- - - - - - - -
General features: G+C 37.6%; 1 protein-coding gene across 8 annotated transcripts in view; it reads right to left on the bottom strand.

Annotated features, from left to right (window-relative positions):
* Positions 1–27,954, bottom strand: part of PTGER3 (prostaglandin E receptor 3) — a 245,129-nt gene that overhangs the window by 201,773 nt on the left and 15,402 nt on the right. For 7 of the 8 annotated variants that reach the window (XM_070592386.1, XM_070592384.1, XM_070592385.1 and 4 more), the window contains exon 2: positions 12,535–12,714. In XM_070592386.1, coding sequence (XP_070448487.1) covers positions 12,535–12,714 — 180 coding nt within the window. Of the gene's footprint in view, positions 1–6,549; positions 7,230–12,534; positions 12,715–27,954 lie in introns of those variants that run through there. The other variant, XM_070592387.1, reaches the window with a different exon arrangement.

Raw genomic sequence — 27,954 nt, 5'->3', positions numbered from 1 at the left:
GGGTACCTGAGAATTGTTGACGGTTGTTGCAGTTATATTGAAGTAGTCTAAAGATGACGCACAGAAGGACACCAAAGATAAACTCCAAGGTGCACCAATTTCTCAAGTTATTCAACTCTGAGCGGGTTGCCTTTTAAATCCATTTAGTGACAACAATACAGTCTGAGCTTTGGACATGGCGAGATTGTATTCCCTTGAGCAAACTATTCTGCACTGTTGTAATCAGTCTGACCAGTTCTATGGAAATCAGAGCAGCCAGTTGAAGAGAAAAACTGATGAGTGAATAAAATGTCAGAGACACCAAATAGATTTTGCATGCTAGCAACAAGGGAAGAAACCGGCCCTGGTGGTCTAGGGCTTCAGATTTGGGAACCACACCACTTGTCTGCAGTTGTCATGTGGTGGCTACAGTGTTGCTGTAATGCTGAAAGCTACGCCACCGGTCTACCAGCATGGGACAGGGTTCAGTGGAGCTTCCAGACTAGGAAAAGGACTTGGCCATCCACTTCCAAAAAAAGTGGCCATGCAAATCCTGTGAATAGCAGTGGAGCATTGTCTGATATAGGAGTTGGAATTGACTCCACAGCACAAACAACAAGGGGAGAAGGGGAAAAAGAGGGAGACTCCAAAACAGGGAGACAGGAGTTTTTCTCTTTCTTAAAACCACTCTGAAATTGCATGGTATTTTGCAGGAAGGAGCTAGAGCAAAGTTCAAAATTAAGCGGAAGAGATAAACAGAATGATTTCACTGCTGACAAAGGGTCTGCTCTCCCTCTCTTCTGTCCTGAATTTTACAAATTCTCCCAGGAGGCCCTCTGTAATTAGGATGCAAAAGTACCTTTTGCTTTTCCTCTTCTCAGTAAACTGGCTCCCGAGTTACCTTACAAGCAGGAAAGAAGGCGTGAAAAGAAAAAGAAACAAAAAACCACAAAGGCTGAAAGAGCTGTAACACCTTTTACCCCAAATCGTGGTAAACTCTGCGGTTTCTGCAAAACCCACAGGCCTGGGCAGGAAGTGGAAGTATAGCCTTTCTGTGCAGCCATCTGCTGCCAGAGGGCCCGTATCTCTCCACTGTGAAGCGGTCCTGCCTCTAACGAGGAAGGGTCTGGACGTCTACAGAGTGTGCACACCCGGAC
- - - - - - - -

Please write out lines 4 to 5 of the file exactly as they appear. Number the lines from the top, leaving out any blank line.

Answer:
Raw genomic sequence — 27,954 nt, 5'->3', positions numbered from 1 at the left:
GGGTACCTGAGAATTGTTGACGGTTGTTGCAGTTATATTGAAGTAGTCTAAAGATGACGCACAGAAGGACACCAAAGATAAACTCCAAGGTGCACCAATTTCTCAAGTTATTCAACTCTGAGCGGGTTGCCTTTTAAATCCATTTAGTGACAACAATACAGTCTGAGCTTTGGACATGGCGAGATTGTATTCCCTTGAGCAAACTATTCTGCACTGTTGTAATCAGTCTGACCAGTTCTATGGAAATCAGAGCAGCCAGTTGAAGAGAAAAACTGATGAGTGAATAAAATGTCAGAGACACCAAATAGATTTTGCATGCTAGCAACAAGGGAAGAAACCGGCCCTGGTGGTCTAGGGCTTCAGATTTGGGAACCACACCACTTGTCTGCAGTTGTCATGTGGTGGCTACAGTGTTGCTGTAATGCTGAAAGCTACGCCACCGGTCTACCAGCATGGGACAGGGTTCAGTGGAGCTTCCAGACTAGGAAAAGGACTTGGCCATCCACTTCCAAAAAAAGTGGCCATGCAAATCCTGTGAATAGCAGTGGAGCATTGTCTGATATAGGAGTTGGAATTGACTCCACAGCACAAACAACAAGGGGAGAAGGGGAAAAAGAGGGAGACTCCAAAACAGGGAGACAGGAGTTTTTCTCTTTCTTAAAACCACTCTGAAATTGCATGGTATTTTGCAGGAAGGAGCTAGAGCAAAGTTCAAAATTAAGCGGAAGAGATAAACAGAATGATTTCACTGCTGACAAAGGGTCTGCTCTCCCTCTCTTCTGTCCTGAATTTTACAAATTCTCCCAGGAGGCCCTCTGTAATTAGGATGCAAAAGTACCTTTTGCTTTTCCTCTTCTCAGTAAACTGGCTCCCGAGTTACCTTACAAGCAGGAAAGAAGGCGTGAAAAGAAAAAGAAACAAAAAACCACAAAGGCTGAAAGAGCTGTAACACCTTTTACCCCAAATCGTGGTAAACTCTGCGGTTTCTGCAAAACCCACAGGCCTGGGCAGGAAGTGGAAGTATAGCCTTTCTGTGCAGCCATCTGCTGCCAGAGGGCCCGTATCTCTCCACTGTGAAGCGGTCCTGCCTCTAACGAGGAAGGGTCTGGACGTCTACAGAGTGTGCACACCCGGAC